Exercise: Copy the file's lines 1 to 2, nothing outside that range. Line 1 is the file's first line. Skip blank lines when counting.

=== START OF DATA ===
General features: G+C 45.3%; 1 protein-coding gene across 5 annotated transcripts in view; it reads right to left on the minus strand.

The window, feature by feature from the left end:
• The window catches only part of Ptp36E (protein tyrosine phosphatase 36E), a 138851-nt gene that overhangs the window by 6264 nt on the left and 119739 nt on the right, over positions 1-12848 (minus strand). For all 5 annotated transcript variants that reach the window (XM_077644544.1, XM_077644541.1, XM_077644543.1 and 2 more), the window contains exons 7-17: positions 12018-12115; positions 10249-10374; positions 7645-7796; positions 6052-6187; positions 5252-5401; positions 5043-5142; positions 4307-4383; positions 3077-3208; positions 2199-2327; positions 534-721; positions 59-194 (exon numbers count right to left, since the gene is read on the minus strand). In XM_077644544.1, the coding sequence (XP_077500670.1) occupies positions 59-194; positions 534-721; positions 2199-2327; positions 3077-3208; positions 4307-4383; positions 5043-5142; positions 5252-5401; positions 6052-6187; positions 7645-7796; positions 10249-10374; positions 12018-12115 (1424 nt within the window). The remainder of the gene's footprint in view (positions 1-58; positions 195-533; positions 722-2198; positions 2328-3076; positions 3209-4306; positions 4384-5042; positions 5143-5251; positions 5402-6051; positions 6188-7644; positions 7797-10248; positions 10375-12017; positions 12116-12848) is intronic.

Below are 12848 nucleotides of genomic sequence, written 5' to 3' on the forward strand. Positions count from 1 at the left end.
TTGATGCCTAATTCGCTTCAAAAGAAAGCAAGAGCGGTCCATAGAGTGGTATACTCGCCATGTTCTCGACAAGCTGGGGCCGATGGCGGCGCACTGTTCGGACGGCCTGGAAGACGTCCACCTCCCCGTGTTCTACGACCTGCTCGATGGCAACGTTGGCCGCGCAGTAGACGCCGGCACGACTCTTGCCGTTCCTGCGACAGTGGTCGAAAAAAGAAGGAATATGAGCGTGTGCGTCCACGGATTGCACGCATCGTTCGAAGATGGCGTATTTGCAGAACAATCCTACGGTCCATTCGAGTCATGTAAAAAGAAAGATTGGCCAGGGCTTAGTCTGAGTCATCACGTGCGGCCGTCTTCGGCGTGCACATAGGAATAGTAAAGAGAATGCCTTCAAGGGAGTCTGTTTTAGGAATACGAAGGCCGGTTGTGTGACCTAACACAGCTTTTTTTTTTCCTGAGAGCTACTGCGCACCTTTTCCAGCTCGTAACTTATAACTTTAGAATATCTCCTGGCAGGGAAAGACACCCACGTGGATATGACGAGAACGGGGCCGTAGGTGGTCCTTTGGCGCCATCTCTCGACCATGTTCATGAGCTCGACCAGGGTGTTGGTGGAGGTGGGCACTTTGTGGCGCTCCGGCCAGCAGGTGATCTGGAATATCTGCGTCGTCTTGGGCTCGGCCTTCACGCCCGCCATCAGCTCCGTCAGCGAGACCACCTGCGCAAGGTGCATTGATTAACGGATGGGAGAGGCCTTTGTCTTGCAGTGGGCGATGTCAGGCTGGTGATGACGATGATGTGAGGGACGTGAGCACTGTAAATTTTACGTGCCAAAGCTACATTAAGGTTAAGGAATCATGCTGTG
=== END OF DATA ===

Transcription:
General features: G+C 45.3%; 1 protein-coding gene across 5 annotated transcripts in view; it reads right to left on the minus strand.

The window, feature by feature from the left end: